In less than a century, the act of wave riding evolved and gave birth to several other boardsports. Skateboarding, bodyboarding, windsurfing, kitesurfing, skimboarding, kneeboarding are, in a way, part of the surfing family.
Surfers represent a diverse culture based on riding the waves. Some people practice surfing as a recreational activity while others make it the central focus of their lives. Surfing culture is most dominant in Hawaii and California because these two states offer the best surfing conditions. However, waves can be found wherever there is coastline, and a tight-knit yet far-reaching subculture of surfers has emerged throughout America. Some historical markers of the culture included the woodie, the station wagon used to carry surfers’ boards, as well as boardshorts, the long swim shorts typically worn while surfing. Surfers also wear wetsuits in colder regions.
The sport is also a significant part of Australia’s eastern coast sub-cultural life, especially in New South Wales, where the weather and water conditions are most favourable for surfing.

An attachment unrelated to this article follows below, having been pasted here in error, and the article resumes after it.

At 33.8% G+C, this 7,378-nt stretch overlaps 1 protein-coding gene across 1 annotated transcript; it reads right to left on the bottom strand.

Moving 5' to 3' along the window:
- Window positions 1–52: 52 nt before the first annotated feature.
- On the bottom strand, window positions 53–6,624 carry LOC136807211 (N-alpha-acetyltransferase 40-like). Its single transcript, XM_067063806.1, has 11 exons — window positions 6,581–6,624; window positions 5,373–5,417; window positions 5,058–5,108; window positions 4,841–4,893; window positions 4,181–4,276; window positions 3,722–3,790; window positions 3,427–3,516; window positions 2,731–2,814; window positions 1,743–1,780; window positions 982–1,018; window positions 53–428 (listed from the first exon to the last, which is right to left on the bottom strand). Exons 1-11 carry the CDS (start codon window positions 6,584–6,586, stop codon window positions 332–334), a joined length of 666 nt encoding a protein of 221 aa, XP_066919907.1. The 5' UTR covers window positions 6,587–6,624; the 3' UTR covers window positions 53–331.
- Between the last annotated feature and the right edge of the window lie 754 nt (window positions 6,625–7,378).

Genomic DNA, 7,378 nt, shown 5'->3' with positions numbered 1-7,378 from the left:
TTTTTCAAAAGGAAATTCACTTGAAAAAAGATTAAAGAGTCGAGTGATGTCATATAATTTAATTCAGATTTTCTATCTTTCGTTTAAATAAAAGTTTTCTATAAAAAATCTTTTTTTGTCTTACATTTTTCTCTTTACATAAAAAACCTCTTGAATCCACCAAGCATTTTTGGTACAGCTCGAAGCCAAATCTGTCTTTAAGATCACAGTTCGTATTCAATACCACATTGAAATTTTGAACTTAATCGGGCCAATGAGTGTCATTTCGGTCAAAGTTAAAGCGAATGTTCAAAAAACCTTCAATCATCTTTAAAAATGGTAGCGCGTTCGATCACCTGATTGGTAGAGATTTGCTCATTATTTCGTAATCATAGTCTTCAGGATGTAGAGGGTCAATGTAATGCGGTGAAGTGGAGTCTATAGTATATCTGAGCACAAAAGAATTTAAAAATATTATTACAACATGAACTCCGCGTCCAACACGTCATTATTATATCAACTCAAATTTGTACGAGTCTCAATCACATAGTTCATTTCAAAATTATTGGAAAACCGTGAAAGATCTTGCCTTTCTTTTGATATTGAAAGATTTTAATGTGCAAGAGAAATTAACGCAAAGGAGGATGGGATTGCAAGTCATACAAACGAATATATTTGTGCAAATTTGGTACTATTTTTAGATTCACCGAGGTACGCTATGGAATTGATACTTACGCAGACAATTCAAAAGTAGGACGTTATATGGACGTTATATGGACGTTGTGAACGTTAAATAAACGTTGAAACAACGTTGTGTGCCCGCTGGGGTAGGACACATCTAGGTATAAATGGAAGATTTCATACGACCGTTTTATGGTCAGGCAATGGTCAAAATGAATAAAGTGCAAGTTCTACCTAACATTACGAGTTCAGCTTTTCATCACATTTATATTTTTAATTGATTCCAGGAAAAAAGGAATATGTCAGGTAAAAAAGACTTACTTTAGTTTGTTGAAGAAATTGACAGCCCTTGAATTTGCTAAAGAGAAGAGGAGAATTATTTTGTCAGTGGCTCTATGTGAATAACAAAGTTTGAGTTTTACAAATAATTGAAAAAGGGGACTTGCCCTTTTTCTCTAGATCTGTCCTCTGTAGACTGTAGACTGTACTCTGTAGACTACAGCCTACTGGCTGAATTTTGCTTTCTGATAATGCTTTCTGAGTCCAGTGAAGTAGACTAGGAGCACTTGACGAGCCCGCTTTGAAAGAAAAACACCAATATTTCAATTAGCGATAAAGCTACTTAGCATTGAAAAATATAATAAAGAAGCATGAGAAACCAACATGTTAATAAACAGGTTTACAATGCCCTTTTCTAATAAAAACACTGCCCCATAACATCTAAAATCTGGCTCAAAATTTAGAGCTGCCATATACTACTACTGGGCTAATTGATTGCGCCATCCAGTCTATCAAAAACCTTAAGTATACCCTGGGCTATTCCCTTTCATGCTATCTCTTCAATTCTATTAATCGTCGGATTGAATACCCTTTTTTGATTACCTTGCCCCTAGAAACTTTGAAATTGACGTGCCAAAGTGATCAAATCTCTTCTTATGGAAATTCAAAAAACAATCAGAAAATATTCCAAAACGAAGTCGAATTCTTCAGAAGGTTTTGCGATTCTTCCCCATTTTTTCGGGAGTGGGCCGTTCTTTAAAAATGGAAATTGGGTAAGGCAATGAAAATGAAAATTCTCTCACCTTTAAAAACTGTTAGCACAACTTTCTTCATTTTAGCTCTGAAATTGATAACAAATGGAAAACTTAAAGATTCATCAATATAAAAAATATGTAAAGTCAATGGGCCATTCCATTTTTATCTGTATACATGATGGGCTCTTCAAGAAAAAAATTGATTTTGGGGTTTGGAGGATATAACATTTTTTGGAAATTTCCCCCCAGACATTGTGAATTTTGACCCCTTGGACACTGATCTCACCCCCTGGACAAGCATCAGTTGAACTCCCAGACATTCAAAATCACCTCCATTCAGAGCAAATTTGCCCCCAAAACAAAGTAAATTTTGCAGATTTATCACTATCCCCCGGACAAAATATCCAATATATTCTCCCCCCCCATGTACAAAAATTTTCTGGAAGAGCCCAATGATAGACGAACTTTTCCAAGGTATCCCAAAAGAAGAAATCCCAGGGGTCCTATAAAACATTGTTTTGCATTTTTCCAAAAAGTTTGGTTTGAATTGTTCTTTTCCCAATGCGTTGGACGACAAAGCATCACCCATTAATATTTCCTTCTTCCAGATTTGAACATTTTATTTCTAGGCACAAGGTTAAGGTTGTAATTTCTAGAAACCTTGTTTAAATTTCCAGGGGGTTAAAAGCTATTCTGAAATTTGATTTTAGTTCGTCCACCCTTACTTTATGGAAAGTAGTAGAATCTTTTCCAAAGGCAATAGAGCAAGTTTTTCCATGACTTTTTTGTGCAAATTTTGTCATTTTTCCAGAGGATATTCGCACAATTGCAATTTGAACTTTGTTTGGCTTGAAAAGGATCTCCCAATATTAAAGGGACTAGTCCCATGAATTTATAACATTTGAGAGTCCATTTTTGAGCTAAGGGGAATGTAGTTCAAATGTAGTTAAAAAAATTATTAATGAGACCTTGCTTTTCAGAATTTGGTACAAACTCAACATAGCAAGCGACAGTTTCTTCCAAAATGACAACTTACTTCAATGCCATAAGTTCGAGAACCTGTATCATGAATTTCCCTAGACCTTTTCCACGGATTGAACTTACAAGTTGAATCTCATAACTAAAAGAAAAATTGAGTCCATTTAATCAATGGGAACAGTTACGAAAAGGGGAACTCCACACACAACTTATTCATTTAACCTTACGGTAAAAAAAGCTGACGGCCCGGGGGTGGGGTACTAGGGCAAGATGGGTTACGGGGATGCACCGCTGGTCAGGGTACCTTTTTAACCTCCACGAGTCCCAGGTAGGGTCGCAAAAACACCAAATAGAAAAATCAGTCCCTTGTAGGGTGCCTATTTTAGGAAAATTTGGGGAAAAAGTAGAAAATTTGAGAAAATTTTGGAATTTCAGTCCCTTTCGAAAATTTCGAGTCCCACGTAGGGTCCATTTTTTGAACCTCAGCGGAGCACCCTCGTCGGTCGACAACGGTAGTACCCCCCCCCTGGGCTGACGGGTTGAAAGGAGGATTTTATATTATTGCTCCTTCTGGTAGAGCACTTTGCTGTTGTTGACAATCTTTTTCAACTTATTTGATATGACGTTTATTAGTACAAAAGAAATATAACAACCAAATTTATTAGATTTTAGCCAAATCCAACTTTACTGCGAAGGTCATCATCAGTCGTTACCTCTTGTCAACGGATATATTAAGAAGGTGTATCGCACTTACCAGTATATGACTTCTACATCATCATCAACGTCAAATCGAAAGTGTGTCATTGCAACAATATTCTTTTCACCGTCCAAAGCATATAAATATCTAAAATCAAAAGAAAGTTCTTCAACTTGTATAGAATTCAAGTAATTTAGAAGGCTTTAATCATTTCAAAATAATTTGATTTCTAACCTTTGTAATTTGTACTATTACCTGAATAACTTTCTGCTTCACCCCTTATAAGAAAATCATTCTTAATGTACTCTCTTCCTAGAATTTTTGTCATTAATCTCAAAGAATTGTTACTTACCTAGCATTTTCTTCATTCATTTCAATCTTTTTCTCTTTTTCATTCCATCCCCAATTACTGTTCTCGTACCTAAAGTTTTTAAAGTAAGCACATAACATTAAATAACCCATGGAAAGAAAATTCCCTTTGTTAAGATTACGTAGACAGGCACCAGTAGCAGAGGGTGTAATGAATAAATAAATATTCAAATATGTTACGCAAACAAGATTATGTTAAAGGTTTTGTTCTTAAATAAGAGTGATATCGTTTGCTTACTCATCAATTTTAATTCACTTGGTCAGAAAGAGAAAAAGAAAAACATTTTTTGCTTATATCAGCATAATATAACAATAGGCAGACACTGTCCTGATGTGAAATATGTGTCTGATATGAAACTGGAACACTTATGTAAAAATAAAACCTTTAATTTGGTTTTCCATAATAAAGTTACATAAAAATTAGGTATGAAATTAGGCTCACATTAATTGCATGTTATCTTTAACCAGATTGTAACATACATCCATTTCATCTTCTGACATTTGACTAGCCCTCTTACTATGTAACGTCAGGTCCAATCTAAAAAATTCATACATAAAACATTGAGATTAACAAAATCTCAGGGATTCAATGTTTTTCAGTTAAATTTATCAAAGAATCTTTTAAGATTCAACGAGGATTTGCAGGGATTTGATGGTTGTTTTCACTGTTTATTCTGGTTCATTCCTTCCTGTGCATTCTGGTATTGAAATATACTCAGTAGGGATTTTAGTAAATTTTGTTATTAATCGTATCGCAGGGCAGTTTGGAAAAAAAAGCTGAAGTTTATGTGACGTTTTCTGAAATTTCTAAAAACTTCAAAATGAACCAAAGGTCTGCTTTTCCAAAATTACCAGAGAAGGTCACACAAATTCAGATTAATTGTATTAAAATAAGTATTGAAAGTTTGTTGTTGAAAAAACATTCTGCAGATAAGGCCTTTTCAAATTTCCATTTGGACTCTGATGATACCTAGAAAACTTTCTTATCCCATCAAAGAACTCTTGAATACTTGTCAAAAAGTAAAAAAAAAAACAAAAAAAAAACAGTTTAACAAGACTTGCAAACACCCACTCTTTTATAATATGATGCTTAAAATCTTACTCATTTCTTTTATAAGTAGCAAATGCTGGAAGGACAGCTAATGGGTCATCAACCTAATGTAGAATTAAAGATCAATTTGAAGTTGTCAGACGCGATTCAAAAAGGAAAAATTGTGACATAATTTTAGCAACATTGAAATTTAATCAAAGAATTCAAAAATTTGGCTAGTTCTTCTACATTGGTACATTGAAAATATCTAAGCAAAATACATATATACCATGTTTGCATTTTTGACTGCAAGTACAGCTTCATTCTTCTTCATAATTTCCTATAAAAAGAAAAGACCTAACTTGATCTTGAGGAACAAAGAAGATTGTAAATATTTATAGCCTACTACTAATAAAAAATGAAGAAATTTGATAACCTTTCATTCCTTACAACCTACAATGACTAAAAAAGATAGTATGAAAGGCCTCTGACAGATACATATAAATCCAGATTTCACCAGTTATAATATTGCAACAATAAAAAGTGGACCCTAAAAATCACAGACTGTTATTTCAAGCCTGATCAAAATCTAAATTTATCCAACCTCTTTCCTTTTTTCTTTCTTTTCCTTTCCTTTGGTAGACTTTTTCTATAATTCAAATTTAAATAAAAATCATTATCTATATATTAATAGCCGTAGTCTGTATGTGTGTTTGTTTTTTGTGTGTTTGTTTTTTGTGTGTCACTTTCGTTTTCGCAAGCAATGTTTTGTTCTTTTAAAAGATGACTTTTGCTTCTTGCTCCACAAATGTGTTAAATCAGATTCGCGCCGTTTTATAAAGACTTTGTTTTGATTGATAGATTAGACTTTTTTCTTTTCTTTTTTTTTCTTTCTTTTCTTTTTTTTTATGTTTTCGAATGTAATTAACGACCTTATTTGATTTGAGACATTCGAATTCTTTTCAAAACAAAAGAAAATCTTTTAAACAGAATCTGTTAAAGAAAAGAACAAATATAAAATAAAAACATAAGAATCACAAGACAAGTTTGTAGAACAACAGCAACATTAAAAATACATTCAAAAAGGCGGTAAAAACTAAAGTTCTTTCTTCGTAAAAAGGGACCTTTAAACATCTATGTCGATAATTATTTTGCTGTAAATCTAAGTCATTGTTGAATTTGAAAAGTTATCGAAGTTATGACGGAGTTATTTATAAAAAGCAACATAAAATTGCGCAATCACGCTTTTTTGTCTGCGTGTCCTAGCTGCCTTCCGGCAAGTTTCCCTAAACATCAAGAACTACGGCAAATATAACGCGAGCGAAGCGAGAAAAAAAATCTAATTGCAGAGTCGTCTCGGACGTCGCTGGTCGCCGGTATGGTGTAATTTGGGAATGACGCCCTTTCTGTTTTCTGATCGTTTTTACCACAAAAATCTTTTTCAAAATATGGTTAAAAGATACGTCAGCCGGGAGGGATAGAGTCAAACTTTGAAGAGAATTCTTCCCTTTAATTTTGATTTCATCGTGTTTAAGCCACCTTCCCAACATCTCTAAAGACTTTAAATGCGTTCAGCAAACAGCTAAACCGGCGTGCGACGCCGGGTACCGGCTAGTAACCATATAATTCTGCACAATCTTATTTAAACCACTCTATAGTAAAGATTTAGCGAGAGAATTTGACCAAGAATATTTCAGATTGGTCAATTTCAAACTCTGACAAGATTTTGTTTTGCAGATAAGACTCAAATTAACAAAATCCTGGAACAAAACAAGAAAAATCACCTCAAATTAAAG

During the 1960s, as surfing caught on in California, its popularity spread through American pop culture. Several teen movies, starting with the Gidget series in 1959, transformed surfing into a dream life for American youth. Later movies, including Beach Party (1963), Ride the Wild Surf (1964), and Beach Blanket Bingo (1965) promoted the California dream of sun and surf. Surf culture also fueled the early records of the Beach Boys.
According to the International Surfing Association (ISA), there are between 20 and 25 million surfers worldwide, and the surf industry is worth around $15 billion.